The CRC 1633 aims at facilitating new strategies for redox catalysis, as key enabling methodology for sustainable chemical synthesis and energy conversion based on renewable and chemically inert feedstock (CO2, O2, H2O, N2, biomass). For this purpose, the projects focus on a physicochemical phenomenon that controls the energetics and selectivity of redox transformations of these chemically diverse and unreactive substrates: The thermochemical and/or kinetic coupling of proton and electron transfer, proton-coupled electron transfer (PCET).
As the central paradigm of the CRC, advancing the fundamental understanding of PCET provides unifying strategies across the traditional branches of catalysis (homogeneous, enzymatic, heterogeneous) towards energy-efficient redox transformations.

The CRC therefore aims at

  • expanding concepts for (photo/electro)catalysis from redox-based to PCET-based strategies,
  • advancing PCET models for key species relevant to catalysis,
  • connecting PCET models with chemical and electronic structure descriptors of active sites,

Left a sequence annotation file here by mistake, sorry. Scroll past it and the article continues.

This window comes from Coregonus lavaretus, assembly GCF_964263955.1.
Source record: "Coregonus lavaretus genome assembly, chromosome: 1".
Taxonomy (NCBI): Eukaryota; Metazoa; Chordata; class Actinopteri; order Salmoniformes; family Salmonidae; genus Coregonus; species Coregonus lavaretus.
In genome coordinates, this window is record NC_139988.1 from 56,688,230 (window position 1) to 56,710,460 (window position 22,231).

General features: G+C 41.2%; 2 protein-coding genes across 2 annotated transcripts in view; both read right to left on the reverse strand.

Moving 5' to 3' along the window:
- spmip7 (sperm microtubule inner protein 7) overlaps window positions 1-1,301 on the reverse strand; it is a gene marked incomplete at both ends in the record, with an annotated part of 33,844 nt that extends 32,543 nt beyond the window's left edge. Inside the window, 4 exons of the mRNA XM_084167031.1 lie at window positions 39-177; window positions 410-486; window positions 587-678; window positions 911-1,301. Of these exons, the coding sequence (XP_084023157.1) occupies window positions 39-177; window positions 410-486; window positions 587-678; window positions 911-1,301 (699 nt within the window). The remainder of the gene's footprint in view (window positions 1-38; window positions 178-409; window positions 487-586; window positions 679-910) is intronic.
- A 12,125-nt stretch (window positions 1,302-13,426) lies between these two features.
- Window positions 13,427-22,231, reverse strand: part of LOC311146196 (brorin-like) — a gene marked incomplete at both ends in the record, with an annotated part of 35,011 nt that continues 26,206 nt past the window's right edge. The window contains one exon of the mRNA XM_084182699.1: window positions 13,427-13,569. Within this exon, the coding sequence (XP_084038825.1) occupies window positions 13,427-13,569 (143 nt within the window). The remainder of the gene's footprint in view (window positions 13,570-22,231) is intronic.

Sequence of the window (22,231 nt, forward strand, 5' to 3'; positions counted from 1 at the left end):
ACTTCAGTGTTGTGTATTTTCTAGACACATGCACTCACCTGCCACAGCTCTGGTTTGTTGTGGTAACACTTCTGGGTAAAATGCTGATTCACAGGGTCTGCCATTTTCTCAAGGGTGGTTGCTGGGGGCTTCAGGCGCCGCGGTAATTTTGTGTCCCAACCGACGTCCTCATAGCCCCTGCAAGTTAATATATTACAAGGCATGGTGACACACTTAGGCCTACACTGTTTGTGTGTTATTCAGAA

• controlling PCET mechanisms with modular strategies for synthesis, and
  • utilizing nuclear quantum effects (hydrogen tunneling) for selectivity control.

For this purpose, the projects develop advanced synthetic, spectroscopic, microscopic, electrochemical, and quantum-chemical methods to comprehensively cover the energy regimes, length scales, and time scales of PCET. They are applied towards the targeted redox transformations by focusing on selected PCET-active key molecular species and surface sites for oxidative and reductive catalysis, i.e., (doped) oxide semiconductors, as well as synthetic and biological oxo, nitrido and hydrido species. Close collaborations between the projects are organized in two dimensions:

(a) Within the traditional disciplines, the Project Groups (A: Molecular PCET, B: Biological PCET, C: Interfacial PCET) intend close the ‘utilization gap’ between predictive modelling of ground and excited state (multi-)PCET mechanisms and the utilization for PCET-driven (photo/electro)catalytic protocol development.

(b) The Working Groups (I: The PCET Site, II: Enabling Catalysis, III: Beyond Catalyst Design) aim at closing the ‘modelling gap’ across the disciplines by joint development and transfer of PCET models. All working groups evaluate nine physicochemical phenomena as control strategies for the interaction of local PECT sites with the local environment, i.e., proton tunneling, electron/spin dynamics, reorganization energies, hydrogen bonding, electron de-/localization, structural reorganization, proton supply, electric field effects, and ionic auxiliaries.

Overview Projects